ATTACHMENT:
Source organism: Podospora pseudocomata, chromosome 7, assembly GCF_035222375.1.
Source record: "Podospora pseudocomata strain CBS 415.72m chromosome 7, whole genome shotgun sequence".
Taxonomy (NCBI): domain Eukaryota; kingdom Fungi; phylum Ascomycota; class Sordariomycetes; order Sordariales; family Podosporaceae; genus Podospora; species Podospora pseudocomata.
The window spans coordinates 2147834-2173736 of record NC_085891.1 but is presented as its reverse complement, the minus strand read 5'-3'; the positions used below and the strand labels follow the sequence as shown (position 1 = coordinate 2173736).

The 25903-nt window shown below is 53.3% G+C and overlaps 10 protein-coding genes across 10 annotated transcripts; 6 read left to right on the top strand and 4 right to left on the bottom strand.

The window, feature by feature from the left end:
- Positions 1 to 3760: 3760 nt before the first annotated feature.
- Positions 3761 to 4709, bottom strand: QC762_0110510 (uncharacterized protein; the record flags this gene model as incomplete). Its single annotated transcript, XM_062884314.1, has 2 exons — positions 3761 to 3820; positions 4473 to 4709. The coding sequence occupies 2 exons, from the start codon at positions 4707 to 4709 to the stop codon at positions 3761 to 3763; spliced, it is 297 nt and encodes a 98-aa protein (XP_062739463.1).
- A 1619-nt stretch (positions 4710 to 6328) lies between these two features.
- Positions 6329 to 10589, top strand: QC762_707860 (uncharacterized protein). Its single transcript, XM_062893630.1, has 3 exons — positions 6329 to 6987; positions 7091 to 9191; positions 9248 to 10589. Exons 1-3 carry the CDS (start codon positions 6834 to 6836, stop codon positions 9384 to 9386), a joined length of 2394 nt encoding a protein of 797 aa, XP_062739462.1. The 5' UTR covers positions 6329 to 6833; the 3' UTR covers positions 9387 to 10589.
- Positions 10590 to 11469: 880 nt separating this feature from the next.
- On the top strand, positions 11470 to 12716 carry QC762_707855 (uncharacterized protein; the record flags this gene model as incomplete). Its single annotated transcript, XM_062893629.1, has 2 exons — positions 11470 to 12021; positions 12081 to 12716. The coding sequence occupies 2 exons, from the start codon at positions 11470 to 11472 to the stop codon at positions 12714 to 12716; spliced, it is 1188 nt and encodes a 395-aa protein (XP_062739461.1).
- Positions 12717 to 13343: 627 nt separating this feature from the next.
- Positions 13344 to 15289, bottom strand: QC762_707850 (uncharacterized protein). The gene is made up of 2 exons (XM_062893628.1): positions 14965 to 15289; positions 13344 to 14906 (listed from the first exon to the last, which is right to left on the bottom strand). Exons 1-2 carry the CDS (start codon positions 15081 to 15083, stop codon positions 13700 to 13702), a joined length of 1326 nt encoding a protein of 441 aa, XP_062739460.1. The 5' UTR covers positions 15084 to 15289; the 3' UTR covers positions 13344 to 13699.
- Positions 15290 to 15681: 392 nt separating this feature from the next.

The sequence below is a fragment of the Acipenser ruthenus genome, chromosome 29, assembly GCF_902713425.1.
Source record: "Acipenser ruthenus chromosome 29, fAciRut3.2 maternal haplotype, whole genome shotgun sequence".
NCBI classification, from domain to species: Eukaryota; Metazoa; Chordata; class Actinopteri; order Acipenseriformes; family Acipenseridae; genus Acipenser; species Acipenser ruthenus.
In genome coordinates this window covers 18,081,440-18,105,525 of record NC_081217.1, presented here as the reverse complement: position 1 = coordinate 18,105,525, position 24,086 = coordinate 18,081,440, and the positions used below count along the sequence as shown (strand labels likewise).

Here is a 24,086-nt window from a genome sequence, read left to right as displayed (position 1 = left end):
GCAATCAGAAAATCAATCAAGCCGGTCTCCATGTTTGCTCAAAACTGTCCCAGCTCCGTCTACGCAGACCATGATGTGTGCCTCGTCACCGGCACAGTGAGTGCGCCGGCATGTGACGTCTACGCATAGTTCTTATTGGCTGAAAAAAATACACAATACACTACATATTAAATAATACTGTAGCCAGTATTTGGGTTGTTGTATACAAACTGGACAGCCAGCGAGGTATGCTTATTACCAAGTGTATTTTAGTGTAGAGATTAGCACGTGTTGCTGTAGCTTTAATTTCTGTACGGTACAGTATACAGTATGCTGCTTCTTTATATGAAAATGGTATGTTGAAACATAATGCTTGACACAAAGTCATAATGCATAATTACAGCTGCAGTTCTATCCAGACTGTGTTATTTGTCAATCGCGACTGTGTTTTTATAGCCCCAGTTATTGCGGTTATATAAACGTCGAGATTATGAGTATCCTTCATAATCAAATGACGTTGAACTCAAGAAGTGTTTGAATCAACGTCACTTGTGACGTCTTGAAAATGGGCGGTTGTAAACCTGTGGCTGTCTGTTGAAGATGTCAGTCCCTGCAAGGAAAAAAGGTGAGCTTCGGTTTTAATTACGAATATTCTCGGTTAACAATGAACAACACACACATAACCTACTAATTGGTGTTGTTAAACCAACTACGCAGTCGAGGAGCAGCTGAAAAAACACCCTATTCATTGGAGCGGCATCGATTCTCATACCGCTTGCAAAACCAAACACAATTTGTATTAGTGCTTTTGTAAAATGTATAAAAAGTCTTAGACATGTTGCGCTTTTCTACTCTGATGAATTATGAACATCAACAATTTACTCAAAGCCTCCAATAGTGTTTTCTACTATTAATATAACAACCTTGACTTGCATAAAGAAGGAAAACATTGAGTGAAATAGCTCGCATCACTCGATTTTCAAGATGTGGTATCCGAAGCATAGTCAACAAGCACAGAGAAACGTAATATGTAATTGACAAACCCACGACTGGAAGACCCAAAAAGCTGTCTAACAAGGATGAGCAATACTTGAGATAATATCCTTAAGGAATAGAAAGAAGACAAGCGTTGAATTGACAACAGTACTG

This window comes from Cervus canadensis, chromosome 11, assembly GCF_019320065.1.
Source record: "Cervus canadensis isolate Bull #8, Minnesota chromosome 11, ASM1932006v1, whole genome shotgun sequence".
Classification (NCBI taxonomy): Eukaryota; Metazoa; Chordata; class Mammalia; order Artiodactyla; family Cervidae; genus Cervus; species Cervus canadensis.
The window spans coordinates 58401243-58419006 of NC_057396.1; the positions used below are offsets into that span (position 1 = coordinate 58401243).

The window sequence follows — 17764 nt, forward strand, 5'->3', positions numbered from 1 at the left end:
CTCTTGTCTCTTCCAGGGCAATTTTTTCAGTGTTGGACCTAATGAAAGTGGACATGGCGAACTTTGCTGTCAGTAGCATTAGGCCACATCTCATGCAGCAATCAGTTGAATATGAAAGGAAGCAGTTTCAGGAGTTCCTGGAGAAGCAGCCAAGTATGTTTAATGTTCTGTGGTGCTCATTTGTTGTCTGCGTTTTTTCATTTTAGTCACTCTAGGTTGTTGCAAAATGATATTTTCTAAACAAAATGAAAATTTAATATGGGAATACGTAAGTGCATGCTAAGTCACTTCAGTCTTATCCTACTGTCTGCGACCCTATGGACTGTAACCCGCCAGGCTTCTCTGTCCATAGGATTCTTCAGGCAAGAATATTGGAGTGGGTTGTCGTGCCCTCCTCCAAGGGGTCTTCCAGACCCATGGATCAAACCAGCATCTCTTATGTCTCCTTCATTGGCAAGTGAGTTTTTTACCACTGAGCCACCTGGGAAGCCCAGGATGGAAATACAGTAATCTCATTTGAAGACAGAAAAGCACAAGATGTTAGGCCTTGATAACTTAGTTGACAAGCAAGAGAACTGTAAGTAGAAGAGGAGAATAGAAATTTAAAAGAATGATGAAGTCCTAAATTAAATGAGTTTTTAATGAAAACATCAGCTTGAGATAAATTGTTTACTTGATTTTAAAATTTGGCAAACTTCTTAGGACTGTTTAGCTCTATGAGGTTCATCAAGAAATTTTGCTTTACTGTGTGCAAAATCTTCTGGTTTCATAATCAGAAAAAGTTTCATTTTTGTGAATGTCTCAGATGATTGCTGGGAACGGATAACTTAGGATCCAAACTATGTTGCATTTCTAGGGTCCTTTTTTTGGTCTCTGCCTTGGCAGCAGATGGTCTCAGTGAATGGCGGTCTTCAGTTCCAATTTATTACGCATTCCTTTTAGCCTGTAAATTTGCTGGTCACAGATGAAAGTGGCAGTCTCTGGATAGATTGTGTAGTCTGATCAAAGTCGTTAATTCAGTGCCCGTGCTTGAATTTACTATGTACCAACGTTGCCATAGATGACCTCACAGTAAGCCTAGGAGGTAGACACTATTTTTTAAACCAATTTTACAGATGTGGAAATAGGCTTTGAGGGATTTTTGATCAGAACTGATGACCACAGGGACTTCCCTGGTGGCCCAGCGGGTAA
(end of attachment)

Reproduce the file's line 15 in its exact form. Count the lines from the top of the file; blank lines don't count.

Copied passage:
- Positions 15290 to 15681: 392 nt separating this feature from the next.